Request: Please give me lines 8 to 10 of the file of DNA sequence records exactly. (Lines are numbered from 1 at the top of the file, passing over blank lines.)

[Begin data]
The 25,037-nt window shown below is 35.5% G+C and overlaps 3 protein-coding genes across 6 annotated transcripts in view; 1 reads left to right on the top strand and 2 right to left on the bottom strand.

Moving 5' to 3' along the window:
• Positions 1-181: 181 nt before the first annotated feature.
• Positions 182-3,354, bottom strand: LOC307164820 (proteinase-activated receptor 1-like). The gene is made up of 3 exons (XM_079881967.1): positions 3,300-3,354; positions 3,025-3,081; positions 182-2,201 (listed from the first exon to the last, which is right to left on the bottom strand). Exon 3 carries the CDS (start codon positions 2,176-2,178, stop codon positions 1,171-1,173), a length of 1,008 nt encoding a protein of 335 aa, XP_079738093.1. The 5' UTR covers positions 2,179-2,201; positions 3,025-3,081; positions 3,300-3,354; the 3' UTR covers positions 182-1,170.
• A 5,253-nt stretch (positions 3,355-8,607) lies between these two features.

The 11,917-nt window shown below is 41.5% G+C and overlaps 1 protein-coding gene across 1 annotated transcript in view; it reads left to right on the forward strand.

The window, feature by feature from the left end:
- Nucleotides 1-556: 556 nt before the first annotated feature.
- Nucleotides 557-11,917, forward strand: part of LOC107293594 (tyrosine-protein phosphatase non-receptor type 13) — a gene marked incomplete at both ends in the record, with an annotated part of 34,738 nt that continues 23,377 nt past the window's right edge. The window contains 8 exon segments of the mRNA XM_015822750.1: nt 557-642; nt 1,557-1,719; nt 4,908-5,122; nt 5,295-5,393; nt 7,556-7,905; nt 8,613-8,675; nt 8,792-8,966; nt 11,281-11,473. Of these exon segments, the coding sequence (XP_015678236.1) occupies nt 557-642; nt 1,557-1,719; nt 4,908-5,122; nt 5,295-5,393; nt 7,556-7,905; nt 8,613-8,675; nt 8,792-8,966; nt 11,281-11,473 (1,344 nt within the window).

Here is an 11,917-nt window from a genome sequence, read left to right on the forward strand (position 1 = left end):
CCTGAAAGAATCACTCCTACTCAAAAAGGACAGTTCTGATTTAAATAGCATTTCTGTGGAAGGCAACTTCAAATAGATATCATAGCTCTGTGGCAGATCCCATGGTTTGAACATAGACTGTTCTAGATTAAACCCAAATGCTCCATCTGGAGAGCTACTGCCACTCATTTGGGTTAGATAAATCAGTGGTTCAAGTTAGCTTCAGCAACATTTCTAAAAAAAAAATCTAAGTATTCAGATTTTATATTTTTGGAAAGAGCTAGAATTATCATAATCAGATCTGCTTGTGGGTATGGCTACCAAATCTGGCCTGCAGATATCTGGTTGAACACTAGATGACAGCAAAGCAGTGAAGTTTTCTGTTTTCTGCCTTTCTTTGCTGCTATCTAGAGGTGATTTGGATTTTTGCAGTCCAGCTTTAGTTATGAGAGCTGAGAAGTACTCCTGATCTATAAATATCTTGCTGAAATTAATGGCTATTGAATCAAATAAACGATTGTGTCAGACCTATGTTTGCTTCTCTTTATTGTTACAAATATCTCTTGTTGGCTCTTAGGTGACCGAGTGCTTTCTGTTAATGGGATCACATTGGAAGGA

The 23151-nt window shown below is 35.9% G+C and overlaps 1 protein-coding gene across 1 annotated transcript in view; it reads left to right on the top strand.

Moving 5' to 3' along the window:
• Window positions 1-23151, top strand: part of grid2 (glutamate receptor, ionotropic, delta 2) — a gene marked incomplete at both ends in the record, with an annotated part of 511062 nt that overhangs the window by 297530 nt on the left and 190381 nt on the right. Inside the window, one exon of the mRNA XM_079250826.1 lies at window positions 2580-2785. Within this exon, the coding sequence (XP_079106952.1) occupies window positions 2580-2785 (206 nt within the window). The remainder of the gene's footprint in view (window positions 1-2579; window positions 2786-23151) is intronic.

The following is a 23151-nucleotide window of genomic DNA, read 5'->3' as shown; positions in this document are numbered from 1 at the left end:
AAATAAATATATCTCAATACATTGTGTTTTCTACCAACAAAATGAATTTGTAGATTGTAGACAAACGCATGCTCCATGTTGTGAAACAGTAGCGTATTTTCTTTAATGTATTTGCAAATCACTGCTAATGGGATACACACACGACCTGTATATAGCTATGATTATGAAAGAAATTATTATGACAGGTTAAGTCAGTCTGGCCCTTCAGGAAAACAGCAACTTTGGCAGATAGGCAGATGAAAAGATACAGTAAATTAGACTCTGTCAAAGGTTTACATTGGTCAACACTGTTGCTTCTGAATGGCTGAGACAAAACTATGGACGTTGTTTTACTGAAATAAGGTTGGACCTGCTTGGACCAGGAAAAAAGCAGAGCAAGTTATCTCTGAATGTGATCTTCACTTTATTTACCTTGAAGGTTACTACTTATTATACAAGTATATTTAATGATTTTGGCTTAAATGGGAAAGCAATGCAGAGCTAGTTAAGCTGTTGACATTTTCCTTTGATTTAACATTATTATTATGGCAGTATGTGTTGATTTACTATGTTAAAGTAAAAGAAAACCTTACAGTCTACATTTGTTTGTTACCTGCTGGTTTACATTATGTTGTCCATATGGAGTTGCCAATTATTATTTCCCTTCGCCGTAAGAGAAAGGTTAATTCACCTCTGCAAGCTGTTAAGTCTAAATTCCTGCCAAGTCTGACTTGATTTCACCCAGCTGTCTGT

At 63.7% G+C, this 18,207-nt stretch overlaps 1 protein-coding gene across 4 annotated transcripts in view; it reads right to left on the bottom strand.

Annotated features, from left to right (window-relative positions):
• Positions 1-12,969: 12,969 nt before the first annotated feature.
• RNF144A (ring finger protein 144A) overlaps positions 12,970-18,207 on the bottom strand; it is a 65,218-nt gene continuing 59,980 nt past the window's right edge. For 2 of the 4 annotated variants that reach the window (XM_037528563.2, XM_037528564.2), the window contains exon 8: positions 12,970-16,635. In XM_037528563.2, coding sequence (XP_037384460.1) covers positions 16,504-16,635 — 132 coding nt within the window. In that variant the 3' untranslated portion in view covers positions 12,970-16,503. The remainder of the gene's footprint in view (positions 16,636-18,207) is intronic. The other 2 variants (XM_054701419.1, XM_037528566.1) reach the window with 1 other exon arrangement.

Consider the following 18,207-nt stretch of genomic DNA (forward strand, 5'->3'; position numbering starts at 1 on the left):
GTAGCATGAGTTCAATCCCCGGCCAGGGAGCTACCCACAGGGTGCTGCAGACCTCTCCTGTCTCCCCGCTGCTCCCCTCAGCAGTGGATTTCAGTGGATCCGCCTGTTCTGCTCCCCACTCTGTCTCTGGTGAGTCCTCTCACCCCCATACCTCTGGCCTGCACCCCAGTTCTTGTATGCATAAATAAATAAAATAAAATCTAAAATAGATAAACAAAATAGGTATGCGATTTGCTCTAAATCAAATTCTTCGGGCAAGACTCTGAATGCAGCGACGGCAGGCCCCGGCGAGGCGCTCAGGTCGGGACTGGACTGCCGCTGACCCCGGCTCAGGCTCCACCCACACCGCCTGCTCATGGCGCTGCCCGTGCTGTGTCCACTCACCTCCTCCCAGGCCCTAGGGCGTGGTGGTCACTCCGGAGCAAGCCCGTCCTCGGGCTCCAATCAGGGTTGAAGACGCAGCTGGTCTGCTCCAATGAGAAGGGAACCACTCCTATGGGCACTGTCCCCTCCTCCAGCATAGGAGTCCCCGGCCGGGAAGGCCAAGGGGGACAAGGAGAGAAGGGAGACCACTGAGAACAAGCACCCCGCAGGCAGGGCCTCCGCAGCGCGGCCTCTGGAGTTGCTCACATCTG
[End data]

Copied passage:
- Nucleotides 1-556: 556 nt before the first annotated feature.
- Nucleotides 557-11,917, forward strand: part of LOC107293594 (tyrosine-protein phosphatase non-receptor type 13) — a gene marked incomplete at both ends in the record, with an annotated part of 34,738 nt that continues 23,377 nt past the window's right edge. The window contains 8 exon segments of the mRNA XM_015822750.1: nt 557-642; nt 1,557-1,719; nt 4,908-5,122; nt 5,295-5,393; nt 7,556-7,905; nt 8,613-8,675; nt 8,792-8,966; nt 11,281-11,473. Of these exon segments, the coding sequence (XP_015678236.1) occupies nt 557-642; nt 1,557-1,719; nt 4,908-5,122; nt 5,295-5,393; nt 7,556-7,905; nt 8,613-8,675; nt 8,792-8,966; nt 11,281-11,473 (1,344 nt within the window).

Here is an 11,917-nt window from a genome sequence, read left to right on the forward strand (position 1 = left end):